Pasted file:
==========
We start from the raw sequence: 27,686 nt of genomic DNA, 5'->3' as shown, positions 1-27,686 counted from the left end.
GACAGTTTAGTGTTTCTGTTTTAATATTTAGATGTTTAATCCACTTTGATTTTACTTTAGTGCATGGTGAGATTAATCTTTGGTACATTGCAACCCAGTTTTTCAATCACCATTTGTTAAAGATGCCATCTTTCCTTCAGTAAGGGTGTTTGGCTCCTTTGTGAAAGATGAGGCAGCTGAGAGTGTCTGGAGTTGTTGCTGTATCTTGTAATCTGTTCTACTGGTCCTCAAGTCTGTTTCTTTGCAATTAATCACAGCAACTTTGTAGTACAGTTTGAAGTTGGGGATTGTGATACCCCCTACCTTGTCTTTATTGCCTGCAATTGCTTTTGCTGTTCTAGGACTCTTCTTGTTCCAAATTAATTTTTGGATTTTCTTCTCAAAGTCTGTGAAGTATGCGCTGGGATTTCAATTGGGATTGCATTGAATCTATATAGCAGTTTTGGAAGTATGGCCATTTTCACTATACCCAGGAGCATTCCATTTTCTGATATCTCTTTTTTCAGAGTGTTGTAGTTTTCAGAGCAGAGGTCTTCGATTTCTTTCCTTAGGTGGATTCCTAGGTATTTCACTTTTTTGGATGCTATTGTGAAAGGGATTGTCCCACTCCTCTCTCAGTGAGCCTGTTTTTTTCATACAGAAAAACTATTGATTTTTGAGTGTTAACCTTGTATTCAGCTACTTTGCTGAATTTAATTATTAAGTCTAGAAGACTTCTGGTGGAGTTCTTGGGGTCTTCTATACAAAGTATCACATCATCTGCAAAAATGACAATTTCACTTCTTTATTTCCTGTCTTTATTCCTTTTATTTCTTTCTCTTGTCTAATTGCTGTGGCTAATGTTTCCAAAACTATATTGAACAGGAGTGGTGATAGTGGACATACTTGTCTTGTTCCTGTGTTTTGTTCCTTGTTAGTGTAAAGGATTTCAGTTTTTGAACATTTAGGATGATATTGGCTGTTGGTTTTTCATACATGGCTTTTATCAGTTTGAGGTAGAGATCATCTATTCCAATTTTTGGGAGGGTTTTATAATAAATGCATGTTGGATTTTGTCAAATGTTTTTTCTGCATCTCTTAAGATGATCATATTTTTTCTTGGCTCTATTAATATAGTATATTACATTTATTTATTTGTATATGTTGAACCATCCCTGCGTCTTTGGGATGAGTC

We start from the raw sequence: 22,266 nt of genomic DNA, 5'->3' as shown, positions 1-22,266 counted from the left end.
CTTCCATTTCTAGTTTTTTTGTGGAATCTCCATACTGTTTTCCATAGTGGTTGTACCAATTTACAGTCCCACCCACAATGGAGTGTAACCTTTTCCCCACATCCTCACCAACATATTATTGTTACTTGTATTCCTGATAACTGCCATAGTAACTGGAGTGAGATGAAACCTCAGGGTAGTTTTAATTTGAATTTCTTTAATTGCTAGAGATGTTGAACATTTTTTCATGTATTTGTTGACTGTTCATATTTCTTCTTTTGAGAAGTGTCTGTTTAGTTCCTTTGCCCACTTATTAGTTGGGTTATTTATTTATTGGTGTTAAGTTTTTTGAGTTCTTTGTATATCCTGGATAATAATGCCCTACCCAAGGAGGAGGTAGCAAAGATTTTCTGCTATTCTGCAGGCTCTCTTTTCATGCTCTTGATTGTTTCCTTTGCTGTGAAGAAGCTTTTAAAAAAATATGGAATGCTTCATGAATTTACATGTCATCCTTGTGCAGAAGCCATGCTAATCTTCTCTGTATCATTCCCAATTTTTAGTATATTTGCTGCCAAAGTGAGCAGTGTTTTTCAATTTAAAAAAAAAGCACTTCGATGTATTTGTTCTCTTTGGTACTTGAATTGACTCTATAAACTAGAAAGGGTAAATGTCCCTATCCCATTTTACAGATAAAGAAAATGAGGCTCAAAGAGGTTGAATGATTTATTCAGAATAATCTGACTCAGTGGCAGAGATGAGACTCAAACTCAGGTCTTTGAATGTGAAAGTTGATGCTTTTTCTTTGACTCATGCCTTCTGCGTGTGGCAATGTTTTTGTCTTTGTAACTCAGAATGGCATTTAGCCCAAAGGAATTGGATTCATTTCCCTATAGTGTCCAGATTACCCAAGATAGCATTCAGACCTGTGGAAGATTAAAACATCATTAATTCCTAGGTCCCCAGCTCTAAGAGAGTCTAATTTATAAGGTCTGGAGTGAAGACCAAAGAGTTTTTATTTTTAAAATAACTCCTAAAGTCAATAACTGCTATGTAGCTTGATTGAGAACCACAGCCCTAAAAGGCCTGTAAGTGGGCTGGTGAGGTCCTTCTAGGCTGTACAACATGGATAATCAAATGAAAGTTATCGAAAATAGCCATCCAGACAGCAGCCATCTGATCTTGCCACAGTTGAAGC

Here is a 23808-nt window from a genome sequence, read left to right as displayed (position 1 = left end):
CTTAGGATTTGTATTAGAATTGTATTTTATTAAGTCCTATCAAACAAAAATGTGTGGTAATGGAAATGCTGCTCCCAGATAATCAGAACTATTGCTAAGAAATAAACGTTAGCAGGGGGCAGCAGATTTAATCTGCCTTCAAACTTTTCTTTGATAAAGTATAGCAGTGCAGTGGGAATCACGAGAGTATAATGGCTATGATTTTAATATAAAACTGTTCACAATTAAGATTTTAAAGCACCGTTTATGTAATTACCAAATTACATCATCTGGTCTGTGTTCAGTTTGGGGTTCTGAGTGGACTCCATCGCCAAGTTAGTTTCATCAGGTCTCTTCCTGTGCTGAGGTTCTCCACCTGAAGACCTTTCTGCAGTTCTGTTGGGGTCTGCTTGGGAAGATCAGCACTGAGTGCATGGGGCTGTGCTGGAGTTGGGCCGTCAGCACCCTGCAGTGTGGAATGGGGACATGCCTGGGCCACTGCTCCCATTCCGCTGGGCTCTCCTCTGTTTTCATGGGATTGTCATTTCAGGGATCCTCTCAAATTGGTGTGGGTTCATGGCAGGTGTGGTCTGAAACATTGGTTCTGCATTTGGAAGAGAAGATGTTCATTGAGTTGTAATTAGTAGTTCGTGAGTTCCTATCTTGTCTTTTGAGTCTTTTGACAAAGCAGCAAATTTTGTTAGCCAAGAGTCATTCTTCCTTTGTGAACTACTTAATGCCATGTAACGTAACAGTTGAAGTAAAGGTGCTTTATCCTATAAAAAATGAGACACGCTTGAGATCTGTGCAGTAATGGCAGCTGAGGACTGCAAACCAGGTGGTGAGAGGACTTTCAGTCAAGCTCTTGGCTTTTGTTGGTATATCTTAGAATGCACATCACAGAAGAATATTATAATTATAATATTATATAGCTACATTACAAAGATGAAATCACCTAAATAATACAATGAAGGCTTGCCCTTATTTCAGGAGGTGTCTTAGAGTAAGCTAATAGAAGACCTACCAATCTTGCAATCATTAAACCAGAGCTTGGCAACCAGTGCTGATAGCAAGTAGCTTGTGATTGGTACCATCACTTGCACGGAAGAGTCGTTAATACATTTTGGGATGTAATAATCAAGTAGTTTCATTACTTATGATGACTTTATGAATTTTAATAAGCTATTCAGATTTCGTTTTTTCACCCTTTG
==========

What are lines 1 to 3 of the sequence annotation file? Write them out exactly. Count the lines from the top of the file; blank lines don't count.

We start from the raw sequence: 27,686 nt of genomic DNA, 5'->3' as shown, positions 1-27,686 counted from the left end.
GACAGTTTAGTGTTTCTGTTTTAATATTTAGATGTTTAATCCACTTTGATTTTACTTTAGTGCATGGTGAGATTAATCTTTGGTACATTGCAACCCAGTTTTTCAATCACCATTTGTTAAAGATGCCATCTTTCCTTCAGTAAGGGTGTTTGGCTCCTTTGTGAAAGATGAGGCAGCTGAGAGTGTCTGGAGTTGTTGCTGTATCTTGTAATCTGTTCTACTGGTCCTCAAGTCTGTTTCTTTGCAATTAATCACAGCAACTTTGTAGTACAGTTTGAAGTTGGGGATTGTGATACCCCCTACCTTGTCTTTATTGCCTGCAATTGCTTTTGCTGTTCTAGGACTCTTCTTGTTCCAAATTAATTTTTGGATTTTCTTCTCAAAGTCTGTGAAGTATGCGCTGGGATTTCAATTGGGATTGCATTGAATCTATATAGCAGTTTTGGAAGTATGGCCATTTTCACTATACCCAGGAGCATTCCATTTTCTGATATCTCTTTTTTCAGAGTGTTGTAGTTTTCAGAGCAGAGGTCTTCGATTTCTTTCCTTAGGTGGATTCCTAGGTATTTCACTTTTTTGGATGCTATTGTGAAAGGGATTGTCCCACTCCTCTCTCAGTGAGCCTGTTTTTTTCATACAGAAAAACTATTGATTTTTGAGTGTTAACCTTGTATTCAGCTACTTTGCTGAATTTAATTATTAAGTCTAGAAGACTTCTGGTGGAGTTCTTGGGGTCTTCTATACAAAGTATCACATCATCTGCAAAAATGACAATTTCACTTCTTTATTTCCTGTCTTTATTCCTTTTATTTCTTTCTCTTGTCTAATTGCTGTGGCTAATGTTTCCAAAACTATATTGAACAGGAGTGGTGATAGTGGACATACTTGTCTTGTTCCTGTGTTTTGTTCCTTGTTAGTGTAAAGGATTTCAGTTTTTGAACATTTAGGATGATATTGGCTGTTGGTTTTTCATACATGGCTTTTATCAGTTTGAGGTAGAGATCATCTATTCCAATTTTTGGGAGGGTTTTATAATAAATGCATGTTGGATTTTGTCAAATGTTTTTTCTGCATCTCTTAAGATGATCATATTTTTTCTTGGCTCTATTAATATAGTATATTACATTTATTTATTTGTATATGTTGAACCATCCCTGCGTCTTTGGGATGAGTC

We start from the raw sequence: 22,266 nt of genomic DNA, 5'->3' as shown, positions 1-22,266 counted from the left end.